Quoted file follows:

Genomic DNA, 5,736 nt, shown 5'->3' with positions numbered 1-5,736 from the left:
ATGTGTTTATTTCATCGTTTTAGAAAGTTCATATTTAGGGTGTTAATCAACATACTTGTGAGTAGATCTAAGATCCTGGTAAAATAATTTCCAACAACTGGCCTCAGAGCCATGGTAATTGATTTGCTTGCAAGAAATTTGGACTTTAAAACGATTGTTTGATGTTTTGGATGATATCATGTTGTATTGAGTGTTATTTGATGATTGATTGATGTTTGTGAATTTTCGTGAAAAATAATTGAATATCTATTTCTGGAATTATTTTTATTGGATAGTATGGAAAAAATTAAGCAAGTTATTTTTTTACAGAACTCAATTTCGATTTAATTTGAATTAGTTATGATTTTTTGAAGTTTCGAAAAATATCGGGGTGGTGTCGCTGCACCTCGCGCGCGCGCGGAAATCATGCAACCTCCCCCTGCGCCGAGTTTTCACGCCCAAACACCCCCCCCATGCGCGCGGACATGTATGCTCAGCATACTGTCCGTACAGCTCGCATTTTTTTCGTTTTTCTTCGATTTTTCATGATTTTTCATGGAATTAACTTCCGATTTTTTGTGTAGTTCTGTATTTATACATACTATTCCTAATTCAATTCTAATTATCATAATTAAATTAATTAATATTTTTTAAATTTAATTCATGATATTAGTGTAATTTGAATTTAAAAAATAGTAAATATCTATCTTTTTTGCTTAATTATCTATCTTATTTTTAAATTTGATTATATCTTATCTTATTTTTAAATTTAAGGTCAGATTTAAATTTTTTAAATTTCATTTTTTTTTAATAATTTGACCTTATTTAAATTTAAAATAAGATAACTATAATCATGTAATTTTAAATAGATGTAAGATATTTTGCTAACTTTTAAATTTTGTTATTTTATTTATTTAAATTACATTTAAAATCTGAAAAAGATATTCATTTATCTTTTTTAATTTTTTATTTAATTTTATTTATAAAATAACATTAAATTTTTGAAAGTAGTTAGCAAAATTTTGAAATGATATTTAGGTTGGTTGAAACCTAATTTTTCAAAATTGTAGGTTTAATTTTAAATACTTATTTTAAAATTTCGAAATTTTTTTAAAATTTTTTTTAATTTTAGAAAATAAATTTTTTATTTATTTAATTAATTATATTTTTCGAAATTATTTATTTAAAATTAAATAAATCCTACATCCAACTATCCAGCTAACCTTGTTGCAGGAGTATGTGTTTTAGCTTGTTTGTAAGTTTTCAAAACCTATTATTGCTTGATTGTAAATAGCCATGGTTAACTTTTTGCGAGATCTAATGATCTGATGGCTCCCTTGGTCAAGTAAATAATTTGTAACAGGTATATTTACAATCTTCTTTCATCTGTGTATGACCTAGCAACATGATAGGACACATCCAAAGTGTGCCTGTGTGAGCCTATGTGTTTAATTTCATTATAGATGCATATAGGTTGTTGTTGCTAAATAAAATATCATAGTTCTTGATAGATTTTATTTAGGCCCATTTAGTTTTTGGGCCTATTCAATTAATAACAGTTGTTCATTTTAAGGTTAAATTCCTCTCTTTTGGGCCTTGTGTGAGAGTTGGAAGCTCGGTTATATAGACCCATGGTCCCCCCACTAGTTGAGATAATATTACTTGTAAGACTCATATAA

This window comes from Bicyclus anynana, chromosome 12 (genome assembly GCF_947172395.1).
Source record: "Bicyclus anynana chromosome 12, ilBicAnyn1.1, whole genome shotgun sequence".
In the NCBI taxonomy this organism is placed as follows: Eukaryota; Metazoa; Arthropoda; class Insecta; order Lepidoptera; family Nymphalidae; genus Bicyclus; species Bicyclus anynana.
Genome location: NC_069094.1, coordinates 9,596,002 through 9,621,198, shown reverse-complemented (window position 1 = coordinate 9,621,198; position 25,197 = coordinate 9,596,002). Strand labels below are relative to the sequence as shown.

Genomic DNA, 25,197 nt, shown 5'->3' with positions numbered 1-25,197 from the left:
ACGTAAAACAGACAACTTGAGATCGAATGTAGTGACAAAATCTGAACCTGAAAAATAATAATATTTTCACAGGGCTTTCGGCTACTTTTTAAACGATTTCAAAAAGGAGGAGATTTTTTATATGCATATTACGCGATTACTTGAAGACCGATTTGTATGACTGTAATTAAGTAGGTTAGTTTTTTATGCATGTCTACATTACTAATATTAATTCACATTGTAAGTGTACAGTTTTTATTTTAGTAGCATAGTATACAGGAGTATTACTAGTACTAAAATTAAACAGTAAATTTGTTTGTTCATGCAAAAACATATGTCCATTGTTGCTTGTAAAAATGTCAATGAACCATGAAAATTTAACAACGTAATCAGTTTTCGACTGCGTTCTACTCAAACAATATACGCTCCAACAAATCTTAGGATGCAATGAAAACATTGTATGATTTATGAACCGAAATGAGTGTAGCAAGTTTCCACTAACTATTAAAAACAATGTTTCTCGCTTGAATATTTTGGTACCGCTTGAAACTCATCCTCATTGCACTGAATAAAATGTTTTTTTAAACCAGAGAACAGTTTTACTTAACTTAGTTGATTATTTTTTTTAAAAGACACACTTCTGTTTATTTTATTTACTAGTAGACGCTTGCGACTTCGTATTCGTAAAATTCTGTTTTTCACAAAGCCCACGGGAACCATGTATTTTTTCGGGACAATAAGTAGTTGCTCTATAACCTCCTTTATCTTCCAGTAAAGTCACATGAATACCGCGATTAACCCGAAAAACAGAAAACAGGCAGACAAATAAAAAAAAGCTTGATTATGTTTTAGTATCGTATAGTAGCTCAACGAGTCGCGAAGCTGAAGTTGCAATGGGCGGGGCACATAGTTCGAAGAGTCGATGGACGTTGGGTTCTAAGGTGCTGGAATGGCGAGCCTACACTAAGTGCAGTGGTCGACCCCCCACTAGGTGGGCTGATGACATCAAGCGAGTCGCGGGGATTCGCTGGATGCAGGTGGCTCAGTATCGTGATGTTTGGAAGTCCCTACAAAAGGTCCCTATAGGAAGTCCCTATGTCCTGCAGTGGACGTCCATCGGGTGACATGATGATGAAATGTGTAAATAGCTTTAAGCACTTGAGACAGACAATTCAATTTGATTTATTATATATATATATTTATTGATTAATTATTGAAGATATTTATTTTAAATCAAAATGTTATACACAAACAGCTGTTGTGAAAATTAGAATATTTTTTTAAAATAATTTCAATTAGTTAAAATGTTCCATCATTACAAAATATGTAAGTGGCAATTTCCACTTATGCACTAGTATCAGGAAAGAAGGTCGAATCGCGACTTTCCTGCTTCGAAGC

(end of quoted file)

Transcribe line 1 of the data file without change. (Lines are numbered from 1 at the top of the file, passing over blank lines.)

Genomic DNA, 5,736 nt, shown 5'->3' with positions numbered 1-5,736 from the left: